brainwane: My smiling face in front of a brick wall, May 2015. (Default)
[personal profile] brainwane
Ashley Blewer, an archivist specializing in moving images and a software developer, created a website, "ffmprovisr", to make it easier for you to use the program ffmpeg.
FFmpeg is a powerful tool for manipulating audiovisual files. Unfortunately, it also has a steep learning curve, especially for users unfamiliar with a command line interface. This app helps users through the command generation process so that more people can reap the benefits of FFmpeg.

Each button displays helpful information about how to perform a wide variety of tasks using FFmpeg. To use this site, click on the task you would like to perform. A new window will open up with a sample command and a description of how that command works. You can copy this command and understand how the command works with a breakdown of each of the flags.

FFmpeg is a free, open source tool that works on the command line and lets you do stuff like:
  • Change codecs (transcode)
  • Change formats
  • Filter stuff
  • Create GIFs and thumbnails
  • Normalize/equalize audio
  • Read/extract captions
  • Make test patterns
  • Fix audio that's fallen out of sync
  • Join or split files
  • Play an image sequence


I have used FFmpeg recipes in the past and it's great how much it can do, especially in combination with youtube-dl which makes it easy to download video from a ton of sites -- YouTube, SoundCloud, Vimeo, and many others. I hope other vidders find ffmprovisr helpful in their work!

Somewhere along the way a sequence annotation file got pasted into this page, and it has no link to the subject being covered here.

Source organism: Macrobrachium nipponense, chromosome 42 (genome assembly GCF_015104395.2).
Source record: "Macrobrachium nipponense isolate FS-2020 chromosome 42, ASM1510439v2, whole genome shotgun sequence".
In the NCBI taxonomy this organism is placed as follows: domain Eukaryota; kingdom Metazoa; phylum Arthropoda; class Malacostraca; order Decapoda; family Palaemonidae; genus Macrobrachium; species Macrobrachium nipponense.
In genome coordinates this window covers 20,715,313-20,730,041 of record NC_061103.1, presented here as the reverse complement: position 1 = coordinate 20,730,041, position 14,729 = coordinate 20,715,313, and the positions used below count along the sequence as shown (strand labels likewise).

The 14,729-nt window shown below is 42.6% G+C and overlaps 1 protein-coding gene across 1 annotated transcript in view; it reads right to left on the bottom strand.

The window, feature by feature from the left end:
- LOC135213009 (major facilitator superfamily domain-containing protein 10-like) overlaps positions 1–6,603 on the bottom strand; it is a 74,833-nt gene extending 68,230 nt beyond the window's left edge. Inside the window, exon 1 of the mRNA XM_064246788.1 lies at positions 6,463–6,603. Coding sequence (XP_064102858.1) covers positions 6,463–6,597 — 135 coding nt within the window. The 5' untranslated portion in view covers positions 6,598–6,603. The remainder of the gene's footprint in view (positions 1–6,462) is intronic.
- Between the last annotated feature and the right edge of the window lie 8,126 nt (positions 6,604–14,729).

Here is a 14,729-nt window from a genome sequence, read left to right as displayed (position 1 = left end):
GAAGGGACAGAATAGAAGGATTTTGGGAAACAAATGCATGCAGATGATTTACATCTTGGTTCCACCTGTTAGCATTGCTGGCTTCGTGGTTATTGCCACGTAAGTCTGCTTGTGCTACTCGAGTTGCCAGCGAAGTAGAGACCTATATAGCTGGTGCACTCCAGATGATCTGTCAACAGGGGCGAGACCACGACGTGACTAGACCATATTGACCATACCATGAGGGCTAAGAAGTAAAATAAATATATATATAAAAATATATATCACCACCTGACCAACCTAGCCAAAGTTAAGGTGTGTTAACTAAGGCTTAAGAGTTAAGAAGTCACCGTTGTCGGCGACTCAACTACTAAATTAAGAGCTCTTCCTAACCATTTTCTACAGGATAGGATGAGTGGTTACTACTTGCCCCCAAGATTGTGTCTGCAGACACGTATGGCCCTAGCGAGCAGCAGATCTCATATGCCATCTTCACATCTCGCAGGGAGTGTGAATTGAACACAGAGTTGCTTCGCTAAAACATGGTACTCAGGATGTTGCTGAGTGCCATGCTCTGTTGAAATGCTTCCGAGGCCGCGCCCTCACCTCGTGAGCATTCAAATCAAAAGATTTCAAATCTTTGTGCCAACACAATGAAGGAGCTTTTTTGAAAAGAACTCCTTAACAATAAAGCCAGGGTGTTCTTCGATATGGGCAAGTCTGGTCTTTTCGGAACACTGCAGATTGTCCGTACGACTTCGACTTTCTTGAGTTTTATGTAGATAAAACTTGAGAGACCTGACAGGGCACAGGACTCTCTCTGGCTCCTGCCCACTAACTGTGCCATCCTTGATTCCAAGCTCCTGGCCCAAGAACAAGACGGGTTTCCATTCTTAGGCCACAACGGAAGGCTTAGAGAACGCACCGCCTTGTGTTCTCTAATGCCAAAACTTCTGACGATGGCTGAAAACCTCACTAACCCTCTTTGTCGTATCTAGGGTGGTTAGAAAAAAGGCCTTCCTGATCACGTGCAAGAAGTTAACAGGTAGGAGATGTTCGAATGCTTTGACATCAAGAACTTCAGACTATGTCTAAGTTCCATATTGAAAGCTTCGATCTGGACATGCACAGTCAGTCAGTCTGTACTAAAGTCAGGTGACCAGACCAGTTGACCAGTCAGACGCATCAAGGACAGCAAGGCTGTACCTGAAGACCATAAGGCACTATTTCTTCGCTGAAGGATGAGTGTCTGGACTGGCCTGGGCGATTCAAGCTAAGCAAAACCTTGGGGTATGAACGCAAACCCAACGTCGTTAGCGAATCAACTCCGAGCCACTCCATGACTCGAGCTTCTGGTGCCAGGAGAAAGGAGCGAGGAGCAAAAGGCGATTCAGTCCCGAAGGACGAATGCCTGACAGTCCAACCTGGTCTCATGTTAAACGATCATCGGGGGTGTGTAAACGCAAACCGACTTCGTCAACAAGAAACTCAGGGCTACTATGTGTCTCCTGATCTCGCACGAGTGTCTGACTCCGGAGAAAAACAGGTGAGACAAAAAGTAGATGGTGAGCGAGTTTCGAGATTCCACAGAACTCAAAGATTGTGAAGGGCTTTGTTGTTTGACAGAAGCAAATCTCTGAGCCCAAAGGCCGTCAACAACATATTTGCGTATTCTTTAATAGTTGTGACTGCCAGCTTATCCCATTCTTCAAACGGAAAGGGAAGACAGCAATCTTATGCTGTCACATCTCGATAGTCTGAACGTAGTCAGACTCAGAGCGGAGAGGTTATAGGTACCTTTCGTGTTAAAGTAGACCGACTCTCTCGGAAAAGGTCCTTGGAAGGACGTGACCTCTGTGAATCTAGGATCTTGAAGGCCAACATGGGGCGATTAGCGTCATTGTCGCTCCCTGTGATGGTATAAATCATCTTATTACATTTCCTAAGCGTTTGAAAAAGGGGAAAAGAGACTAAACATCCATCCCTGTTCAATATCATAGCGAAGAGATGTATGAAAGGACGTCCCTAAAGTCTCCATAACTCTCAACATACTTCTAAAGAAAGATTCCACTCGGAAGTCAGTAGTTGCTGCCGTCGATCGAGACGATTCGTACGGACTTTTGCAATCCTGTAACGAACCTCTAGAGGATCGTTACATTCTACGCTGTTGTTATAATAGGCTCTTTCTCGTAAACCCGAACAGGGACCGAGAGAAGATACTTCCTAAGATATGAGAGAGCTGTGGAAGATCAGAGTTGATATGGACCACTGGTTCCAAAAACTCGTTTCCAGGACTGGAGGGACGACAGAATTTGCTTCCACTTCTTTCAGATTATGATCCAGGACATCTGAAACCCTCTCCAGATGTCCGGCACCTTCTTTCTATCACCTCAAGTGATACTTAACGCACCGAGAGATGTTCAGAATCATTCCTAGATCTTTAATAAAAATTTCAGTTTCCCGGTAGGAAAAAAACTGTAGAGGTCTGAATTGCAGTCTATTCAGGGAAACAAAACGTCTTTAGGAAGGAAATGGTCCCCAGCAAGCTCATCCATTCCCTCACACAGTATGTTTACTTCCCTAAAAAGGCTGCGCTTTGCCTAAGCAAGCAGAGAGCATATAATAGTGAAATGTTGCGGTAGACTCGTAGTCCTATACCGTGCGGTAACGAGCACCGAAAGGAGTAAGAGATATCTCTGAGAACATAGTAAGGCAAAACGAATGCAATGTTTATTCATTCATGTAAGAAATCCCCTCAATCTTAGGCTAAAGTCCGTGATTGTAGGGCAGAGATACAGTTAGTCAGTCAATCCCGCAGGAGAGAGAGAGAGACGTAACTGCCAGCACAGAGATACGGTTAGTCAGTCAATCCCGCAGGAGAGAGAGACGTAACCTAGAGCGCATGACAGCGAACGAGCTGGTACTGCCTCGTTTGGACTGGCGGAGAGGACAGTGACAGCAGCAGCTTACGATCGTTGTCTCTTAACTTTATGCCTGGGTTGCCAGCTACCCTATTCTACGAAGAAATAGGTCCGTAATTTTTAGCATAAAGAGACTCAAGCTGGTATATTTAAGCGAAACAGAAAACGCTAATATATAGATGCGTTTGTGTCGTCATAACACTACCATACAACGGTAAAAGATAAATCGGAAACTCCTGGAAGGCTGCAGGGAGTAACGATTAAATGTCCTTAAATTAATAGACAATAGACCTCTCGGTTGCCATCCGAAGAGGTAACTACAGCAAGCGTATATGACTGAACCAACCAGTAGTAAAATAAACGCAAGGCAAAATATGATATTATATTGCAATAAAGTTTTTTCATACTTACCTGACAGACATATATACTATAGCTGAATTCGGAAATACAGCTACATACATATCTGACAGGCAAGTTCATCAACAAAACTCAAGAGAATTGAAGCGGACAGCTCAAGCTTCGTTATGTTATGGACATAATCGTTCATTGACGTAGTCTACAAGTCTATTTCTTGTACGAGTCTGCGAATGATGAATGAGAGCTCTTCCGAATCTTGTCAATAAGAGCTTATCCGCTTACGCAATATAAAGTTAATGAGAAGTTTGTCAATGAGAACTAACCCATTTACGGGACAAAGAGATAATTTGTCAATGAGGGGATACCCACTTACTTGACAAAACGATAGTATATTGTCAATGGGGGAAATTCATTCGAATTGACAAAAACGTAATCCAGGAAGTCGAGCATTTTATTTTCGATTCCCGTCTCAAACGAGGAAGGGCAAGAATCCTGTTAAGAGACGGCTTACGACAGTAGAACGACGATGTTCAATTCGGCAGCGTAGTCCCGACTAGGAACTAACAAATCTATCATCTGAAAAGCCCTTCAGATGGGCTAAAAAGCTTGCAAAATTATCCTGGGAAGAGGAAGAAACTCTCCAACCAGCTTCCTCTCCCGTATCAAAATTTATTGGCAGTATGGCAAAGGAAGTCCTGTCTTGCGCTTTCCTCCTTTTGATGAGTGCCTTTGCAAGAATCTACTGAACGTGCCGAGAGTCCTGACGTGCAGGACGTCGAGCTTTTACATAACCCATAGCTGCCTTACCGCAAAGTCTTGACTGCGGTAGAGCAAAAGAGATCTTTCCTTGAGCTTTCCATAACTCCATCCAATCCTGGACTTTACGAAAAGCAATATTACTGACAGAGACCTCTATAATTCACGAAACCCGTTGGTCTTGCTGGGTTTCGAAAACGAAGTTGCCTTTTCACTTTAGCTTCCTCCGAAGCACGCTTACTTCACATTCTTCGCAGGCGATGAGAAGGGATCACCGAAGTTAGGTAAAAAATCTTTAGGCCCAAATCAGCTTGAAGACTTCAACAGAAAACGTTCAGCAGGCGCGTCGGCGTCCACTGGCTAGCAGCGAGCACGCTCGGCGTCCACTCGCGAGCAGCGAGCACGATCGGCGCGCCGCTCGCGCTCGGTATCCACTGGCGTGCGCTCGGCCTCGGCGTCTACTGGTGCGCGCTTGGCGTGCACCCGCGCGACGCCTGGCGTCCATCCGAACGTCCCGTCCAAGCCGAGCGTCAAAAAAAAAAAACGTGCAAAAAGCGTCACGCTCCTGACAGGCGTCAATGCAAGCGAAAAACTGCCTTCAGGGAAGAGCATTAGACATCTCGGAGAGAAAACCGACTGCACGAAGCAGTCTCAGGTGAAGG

frayadjacent: Buffy looking to the side in black and white (Vidder malfunction)
[personal profile] frayadjacent
Hi all,

I'm following damned_colonial's tutorial for exporting vids for vividcon on a mac.  Everything seems to work fine *except* that the final video file from ffmpegx is a little interlaced looking -- or actually it more reminds me of descriptions I've read of what happens when you de-interlace progressive flim (the pixelly-liney appearance is most obvious on diagonal lines rather than during fast motion).  I de-interlaced when I exported from FCP, but I didn't check de-interlace on ffmpegx (and get an error if I do, in fact).  I also chose "not interlaced" under options.  I get the same result if I switch "not interlaced" to "frame", and if I try switching "not interlaced" to "field" I get another error.

Anyone dealt with this?

Thanks!

some_stars: (ph34r)
[personal profile] some_stars
I know that there are tutorials on deinterlacing scattered around. I've tried some of them, a long while back, and given up in total confusion. But now I'm making a vid from animated source (A:tLA) for the first time, and the interlacing is so noticeable that I can't just ignore it. So: How do I deinterlace? I'm really, REALLY hoping it doesn't involve Avisynth but if there is literally no other way to do it with decent results, I will deal. But seriously, ANY other method. I would go look for the tutorials again but honestly? I'm scared of them, and I'm pretty sure I won't be able to extract any information from them.

So basically, how, and at what point do I do it? As I'm pulling the clips in virtualdub? Or before that, to the entire ripped .vob file? After I finish the vid? As for the "how" itself--the more details you can provide, the better. I don't expect (or really want) to understand how any of this works, I just need to know exactly step-by-step how to make it happen. I'm working with VirtualDub Mod and Premiere Pro 2. My usual procedure is to rip a .vob file, then make huffyuv clips in vdub and resize them if necessary, then export the finished vid from premiere in huffyuv and vdub it into divx.